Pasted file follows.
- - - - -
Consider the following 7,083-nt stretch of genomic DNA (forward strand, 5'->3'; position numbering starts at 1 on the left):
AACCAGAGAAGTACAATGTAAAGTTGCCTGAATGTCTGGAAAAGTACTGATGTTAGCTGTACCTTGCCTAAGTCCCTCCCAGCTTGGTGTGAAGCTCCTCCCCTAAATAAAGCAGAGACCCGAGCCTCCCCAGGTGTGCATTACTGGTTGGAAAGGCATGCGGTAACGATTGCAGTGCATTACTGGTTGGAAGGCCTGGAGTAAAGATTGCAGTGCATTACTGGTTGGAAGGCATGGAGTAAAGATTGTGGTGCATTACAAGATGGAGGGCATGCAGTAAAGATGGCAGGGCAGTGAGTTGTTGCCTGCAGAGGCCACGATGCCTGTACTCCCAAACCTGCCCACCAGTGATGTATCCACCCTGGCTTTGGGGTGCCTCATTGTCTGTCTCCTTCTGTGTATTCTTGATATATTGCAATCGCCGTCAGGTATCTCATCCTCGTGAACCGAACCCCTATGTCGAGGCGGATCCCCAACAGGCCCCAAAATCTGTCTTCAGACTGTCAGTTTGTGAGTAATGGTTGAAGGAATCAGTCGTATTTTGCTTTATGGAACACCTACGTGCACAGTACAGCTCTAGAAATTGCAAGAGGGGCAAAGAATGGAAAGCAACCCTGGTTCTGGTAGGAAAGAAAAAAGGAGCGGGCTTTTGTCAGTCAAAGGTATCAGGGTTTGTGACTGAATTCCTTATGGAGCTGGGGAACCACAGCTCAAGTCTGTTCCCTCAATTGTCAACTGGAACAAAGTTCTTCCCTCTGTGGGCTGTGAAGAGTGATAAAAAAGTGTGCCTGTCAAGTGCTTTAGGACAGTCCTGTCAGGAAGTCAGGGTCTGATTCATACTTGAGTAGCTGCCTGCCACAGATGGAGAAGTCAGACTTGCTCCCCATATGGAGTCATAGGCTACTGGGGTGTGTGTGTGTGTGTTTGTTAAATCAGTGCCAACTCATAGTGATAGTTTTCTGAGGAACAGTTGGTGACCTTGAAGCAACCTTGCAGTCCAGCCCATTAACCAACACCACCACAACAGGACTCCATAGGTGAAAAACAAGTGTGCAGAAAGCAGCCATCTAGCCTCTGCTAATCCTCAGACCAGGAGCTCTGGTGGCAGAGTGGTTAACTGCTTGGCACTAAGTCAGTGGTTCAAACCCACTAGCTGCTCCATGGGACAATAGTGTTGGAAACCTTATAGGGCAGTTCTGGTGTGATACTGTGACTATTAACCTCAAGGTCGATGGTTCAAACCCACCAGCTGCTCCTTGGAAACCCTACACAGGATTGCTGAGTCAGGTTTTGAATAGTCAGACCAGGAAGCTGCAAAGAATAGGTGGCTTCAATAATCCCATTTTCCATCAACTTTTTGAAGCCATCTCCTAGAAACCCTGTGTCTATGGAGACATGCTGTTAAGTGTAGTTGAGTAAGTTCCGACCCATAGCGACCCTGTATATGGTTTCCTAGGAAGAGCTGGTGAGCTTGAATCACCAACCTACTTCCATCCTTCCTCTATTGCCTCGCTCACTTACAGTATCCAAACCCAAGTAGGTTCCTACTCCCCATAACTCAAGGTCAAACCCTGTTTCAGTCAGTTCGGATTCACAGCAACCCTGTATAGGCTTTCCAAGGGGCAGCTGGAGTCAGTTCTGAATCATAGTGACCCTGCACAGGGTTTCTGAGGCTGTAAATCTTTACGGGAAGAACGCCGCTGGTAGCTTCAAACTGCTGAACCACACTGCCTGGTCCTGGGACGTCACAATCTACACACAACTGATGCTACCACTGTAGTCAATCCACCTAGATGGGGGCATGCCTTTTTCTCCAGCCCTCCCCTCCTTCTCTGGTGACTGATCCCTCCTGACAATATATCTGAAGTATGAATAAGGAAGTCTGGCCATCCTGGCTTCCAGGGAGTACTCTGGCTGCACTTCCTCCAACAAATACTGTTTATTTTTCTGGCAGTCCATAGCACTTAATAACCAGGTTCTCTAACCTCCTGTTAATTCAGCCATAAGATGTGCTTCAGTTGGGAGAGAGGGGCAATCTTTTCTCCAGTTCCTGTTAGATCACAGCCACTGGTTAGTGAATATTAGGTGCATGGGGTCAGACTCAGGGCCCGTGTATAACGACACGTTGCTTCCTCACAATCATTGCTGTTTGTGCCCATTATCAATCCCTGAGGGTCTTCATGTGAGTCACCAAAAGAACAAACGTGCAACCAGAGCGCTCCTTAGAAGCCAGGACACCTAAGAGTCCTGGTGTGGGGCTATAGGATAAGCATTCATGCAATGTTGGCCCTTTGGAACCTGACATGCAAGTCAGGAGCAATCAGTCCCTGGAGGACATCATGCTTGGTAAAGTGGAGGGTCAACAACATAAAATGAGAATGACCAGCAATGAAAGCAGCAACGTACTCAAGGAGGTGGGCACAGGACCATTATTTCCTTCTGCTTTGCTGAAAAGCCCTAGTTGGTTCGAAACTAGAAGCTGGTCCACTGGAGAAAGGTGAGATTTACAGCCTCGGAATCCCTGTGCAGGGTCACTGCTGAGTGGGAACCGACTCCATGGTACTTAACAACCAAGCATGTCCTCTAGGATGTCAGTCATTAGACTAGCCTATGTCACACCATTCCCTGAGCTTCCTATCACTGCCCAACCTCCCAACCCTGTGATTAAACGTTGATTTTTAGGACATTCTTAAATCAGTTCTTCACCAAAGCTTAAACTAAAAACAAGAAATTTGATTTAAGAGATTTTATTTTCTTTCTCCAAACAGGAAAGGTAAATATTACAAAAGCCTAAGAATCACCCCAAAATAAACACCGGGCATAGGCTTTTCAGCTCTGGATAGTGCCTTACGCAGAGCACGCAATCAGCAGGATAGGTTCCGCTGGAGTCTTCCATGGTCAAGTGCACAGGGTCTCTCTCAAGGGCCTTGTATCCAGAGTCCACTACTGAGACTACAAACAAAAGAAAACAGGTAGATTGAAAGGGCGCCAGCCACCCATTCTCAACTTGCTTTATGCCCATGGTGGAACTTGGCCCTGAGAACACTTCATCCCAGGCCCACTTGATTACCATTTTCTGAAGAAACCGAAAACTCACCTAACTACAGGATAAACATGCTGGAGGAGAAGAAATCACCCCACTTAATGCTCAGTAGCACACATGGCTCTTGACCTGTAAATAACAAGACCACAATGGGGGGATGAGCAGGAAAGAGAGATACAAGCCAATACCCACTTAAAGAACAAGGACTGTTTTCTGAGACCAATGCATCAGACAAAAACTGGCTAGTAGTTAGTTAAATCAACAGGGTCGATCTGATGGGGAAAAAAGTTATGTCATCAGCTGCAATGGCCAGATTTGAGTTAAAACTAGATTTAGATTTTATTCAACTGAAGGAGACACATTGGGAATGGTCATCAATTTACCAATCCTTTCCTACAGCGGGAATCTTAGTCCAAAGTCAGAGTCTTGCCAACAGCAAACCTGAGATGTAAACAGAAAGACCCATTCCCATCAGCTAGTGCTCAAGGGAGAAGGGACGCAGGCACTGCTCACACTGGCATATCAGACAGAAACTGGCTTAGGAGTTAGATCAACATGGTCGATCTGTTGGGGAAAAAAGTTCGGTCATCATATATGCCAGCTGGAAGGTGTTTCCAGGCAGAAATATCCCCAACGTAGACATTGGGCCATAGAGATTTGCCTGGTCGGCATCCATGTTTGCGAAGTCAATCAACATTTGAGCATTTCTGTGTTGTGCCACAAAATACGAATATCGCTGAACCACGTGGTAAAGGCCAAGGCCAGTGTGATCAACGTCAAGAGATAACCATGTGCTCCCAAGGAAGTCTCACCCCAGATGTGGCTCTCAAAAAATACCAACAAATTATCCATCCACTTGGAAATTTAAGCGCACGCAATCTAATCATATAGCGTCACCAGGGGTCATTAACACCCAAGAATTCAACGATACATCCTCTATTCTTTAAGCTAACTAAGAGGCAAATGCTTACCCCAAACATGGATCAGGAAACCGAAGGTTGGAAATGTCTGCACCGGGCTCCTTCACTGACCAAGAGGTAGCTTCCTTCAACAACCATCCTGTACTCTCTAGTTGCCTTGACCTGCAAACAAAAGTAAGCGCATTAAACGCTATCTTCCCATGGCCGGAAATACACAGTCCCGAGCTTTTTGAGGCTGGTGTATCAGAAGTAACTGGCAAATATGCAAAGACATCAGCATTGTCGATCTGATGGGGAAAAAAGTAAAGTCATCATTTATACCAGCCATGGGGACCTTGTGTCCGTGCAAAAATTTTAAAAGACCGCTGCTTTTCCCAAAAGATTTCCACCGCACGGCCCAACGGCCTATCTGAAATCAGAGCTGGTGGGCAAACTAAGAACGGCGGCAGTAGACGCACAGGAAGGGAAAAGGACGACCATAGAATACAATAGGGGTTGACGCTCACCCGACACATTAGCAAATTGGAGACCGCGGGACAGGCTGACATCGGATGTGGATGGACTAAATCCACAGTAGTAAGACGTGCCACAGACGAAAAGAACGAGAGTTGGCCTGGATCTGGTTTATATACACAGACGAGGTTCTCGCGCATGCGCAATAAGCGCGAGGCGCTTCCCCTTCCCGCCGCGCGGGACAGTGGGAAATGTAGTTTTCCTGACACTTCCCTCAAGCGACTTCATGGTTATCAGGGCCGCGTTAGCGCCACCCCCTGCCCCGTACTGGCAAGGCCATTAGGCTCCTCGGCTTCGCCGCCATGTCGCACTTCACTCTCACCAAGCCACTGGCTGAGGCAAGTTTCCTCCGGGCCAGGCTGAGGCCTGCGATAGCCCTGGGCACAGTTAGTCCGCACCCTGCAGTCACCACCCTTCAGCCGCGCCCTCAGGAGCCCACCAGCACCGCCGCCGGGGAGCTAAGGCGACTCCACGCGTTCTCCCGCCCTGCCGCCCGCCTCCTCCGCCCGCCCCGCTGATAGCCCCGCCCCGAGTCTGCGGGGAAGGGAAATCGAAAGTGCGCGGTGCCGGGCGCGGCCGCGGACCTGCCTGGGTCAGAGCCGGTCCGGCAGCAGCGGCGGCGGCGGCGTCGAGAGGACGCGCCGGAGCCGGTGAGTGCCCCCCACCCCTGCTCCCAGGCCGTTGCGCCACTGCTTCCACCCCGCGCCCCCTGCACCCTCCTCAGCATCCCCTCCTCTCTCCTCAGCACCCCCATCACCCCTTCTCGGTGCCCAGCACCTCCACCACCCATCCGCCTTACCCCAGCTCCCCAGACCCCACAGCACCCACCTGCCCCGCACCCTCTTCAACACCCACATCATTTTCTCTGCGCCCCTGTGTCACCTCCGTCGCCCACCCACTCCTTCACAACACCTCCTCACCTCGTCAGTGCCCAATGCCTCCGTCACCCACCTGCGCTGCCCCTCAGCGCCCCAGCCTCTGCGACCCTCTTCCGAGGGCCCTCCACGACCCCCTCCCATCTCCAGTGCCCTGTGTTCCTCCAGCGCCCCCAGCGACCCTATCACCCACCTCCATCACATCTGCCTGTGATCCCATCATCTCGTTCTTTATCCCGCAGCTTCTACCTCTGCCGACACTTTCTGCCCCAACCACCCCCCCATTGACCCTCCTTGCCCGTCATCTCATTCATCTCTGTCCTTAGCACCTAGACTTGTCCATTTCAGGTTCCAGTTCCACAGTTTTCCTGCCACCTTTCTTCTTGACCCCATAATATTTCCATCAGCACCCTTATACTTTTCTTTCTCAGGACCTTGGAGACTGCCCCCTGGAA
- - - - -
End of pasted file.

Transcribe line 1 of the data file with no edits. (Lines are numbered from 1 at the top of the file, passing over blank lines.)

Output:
Consider the following 7,083-nt stretch of genomic DNA (forward strand, 5'->3'; position numbering starts at 1 on the left):